Ask the doctor
My 79-year-old father recently received an implantable cardioverter defibrillator. While he seems to be doing okay, he and my mother are both very anxious about what will happen if he ends up needing a shock. I live nearby and want to support them, so can you offer any advice? I'd also like to be aware of the general advice for people who have these devices.
A. You can reassure your parents that feeling anxious about a shock from an implantable cardioverter defibrillator (ICD) is both understandable and fairly common. An ICD continuously monitors the heart's rhythm and rate, checking for abnormalities. If it senses a minor glitch, the device emits a low-energy electrical correction that might go unnoticed. But correcting a potentially life-threatening rhythm problem requires a significant jolt. Some patients have told me it feels as though they've been kicked in the chest by a horse. It may help to know that many people with ICDs never receive a shock. In fact, recent improvements allow doctors to program the devices to have a longer period of "watching" to allow the errant rhythm to terminate on its own before delivering a shock.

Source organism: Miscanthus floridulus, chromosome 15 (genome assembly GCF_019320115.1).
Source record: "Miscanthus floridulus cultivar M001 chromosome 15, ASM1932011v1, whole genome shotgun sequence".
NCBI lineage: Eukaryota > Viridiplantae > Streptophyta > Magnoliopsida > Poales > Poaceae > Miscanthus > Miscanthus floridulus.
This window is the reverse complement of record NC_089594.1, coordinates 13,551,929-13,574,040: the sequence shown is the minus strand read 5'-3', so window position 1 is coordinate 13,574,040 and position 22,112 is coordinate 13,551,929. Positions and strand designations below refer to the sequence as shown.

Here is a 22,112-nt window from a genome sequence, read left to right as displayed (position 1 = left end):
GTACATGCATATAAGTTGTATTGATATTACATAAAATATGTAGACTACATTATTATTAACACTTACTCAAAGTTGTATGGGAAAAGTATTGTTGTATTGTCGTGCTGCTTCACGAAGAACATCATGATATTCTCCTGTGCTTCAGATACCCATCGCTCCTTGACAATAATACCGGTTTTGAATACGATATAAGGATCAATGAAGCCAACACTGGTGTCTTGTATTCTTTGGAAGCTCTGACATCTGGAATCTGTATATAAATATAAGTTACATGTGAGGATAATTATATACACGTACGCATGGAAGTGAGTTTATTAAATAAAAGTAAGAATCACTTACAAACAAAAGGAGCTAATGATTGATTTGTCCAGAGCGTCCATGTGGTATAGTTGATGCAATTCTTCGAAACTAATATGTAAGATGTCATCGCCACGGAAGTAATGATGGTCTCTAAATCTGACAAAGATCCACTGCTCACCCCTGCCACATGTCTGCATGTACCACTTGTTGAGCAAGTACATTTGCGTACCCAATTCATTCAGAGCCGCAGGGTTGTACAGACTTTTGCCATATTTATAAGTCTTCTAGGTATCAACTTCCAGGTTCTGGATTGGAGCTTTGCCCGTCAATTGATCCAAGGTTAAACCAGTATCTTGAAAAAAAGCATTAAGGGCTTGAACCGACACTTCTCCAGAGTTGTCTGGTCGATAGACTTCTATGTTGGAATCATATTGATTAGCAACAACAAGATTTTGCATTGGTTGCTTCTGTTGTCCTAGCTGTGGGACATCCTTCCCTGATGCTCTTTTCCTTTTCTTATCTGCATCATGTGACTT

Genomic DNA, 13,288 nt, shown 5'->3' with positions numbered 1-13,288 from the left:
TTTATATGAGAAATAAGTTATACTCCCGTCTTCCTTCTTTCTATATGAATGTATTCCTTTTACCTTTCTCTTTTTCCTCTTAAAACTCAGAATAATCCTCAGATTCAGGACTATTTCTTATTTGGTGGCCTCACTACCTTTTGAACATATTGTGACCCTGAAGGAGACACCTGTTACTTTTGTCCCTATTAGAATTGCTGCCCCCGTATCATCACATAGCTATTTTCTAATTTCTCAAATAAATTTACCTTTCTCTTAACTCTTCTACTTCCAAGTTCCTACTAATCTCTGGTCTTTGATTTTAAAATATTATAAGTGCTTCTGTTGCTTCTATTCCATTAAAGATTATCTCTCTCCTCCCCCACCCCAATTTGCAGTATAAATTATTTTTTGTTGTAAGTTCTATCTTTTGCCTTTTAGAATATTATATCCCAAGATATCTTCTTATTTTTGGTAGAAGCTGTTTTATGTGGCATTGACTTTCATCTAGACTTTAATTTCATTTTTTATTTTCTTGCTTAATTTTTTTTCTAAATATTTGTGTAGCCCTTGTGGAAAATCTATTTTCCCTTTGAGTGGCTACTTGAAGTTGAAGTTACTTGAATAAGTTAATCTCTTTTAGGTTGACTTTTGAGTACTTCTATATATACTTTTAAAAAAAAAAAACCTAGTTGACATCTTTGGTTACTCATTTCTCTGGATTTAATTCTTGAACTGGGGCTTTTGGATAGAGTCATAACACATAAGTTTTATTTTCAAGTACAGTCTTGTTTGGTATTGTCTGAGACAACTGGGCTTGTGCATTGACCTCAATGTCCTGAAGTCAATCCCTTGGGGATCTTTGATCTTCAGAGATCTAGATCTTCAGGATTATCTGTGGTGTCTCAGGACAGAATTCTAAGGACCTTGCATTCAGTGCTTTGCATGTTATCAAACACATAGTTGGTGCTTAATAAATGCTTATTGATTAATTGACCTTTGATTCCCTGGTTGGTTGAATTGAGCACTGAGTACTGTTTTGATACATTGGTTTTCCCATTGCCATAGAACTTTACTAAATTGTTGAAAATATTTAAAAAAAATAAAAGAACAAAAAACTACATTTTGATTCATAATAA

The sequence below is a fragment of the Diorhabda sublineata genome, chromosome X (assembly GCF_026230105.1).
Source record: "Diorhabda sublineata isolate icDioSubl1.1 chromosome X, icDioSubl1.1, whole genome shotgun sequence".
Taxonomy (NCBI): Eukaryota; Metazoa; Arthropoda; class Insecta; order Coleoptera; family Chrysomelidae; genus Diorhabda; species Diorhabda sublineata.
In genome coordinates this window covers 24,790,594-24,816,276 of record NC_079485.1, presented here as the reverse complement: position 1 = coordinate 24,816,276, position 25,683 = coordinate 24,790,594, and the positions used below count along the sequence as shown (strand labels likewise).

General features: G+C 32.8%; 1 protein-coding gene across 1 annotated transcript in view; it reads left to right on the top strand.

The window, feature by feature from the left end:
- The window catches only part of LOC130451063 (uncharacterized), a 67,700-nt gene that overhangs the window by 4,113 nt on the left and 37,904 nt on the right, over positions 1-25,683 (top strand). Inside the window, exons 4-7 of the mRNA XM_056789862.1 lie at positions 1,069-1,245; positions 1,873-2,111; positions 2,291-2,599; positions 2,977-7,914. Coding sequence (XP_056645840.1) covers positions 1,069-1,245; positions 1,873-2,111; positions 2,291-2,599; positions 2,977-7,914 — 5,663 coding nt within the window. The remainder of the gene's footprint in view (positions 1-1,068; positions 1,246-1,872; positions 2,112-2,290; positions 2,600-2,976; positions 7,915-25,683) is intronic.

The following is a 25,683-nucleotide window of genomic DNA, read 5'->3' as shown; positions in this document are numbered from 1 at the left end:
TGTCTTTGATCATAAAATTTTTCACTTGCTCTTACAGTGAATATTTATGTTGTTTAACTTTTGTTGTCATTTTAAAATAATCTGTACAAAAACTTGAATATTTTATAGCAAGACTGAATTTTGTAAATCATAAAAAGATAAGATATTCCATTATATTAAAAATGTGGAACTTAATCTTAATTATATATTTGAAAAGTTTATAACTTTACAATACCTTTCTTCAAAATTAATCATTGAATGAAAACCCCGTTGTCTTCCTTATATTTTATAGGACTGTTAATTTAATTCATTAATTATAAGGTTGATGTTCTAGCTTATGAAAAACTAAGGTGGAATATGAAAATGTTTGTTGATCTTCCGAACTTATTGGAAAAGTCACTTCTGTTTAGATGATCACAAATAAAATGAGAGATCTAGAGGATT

I'd suggest that your father ask his primary care doctor for a referral to a therapist, as there are specific treatments — such as relaxation therapy, cognitive behavioral therapy, and support groups — that may help ease his anxiety.
If a shock does occur, he should call his physician right away, or 911 if he cannot reach the office, experiences more than one shock, or has other symptoms such as chest pain. Sometimes people lose consciousness after a shock, but that's uncommon. After a shock, most experts recommend that the person avoid driving for six months, although if there was no loss of consciousness, this restriction may be reduced to three months or possibly less.
People with ICDs need to be monitored for the rest of their lives, usually about every three to six months. But newer wireless technology now allows some of these evaluations to be done from home. A special wand that communicates wirelessly with the device sends information from the ICD to a computer.
Your father should always wear a medical alert bracelet or carry a wallet identification card to let others know about his ICD in the event of an accident. Finally, the American Heart Association has information about other devices that may (and those that probably will not) interfere with ICDs and pacemakers; see /pacemaker.
Illustration by Scott Leighton